Samsung, Cameras and Brands

This week, we report on the withdrawal from the UK digital camera market by Samsung, which follows on from a story we spotted recently that the firm had dropped out of selling cameras in Germany as well. The position on the rest of Europe remains unclear, but the withdrawal rumours started some weeks ago when the NX1 mirrorless camera was withdrawn across the whole region.

Now, companies, especially those with such a huge range as Samsung, often find that in some segment, they don’t have the right technology, miss important technology waves or can’t get enough volume to achieve a profit in a particular market segment. In the case of Samsung’s digital cameras, the first two situations certainly don’t apply. Our favourite camera review site,, recently gave its “Silver Award” to the Samsung NX500 and the NX1 was described as having “class-leading image and video quality”. The NX500 is compared favourably to the best cameras in its segment*.

Some years ago, I wrote about an experience I had at a Photokina show in Germany. Samsung was relatively new to the “serious” photography market, and had a large booth next to Canon. The Canon booth was heaving with people trying out cameras and lenses, while the Samsung booth was almost empty. To me, it highlighted the importance of branding and that brands do not exist independently of the markets they serve. Samsung had a massive brand at the time, but not the brand that it needed in photography.

Canon, Nikon and, more recently, Sony (since its acquisition of the Konica Minolta business) have been the biggest brands in the mainstream professional digital camera market. (I found estimates in preparing this article that put the shares at 39%, 34% and 13% respectively). This position means that even serious amateurs and aspiring professionals want to own this high end kit.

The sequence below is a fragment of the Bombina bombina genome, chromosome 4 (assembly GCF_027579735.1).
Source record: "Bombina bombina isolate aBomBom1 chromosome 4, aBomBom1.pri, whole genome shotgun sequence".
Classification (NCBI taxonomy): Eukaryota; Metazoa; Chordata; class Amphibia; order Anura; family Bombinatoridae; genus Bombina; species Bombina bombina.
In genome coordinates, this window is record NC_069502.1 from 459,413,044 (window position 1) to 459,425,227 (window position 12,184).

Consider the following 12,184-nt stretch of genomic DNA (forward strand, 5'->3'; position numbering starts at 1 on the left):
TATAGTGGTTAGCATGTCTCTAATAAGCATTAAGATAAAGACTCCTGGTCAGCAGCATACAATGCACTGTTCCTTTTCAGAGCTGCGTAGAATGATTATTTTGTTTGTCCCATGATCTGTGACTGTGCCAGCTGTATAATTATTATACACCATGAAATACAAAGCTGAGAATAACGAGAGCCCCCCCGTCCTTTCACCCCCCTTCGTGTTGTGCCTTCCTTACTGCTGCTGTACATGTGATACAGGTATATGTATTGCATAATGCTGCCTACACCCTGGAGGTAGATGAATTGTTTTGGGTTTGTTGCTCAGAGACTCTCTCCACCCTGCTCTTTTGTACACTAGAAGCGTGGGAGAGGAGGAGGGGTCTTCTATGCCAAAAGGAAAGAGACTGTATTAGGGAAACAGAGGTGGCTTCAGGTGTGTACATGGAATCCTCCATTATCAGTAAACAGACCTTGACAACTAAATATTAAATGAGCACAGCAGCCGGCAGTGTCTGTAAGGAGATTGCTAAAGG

Samsung didn’t build this aspirational high end and I suspect that this was a problem for the company in getting the recognition that it deserved for the quality of the products that it produced. Panasonic may struggle in the longer term for the same reason, although it too, produces excellent enthusiast products.

The reality is also, of course, that there used to be a pyramid of cameras from the low end to the very exotic. The low end market has been more or less destroyed by the arrival of the smartphone (the DSC market is said to have dropped from a peak in 2010 at 120 million to just over 40 million in 2014 – Source:CIPA). For a number of years, my favourite question to ask when talking about branding and positioning was “What is the biggest camera company?”. Typically the answer would be “Canon” or “Nikon”, but the answer, in volume terms, was Nokia, which went from not selling cameras at all to being the highest volume camera maker in just a couple of years. Of course, on this basis, Samsung remains the largest camera vendor on a volume basis because of its smartphone sales.

The reality is that the middle market is going to be very difficult for those that cannot build huge volume from the low end, but also struggle to get a premium as they are not in the aspirational professional market. Historic medium format company, Mamiya, which was fits this description, was sold this week and others such as Pentax and Minolta have been sold in recent years.

So, it looks as though Samsung has realised that with its dominance of the volume end of the camera market and the huge investment that would be needed to attack the professional market, it makes more sense to simply withdraw. It will, of course, compete in the sensor semiconductor market in competition with market leader, Sony.


*While researching this article, I found some interesting rumours that Samsung is planning to sell its mirrorless camera technology to Nikon which may use Samsung’s sensors, which DPReview rates very highly. Samsung denied the rumours yesterday but has said it will make an announcement about its imaging business at CES next month.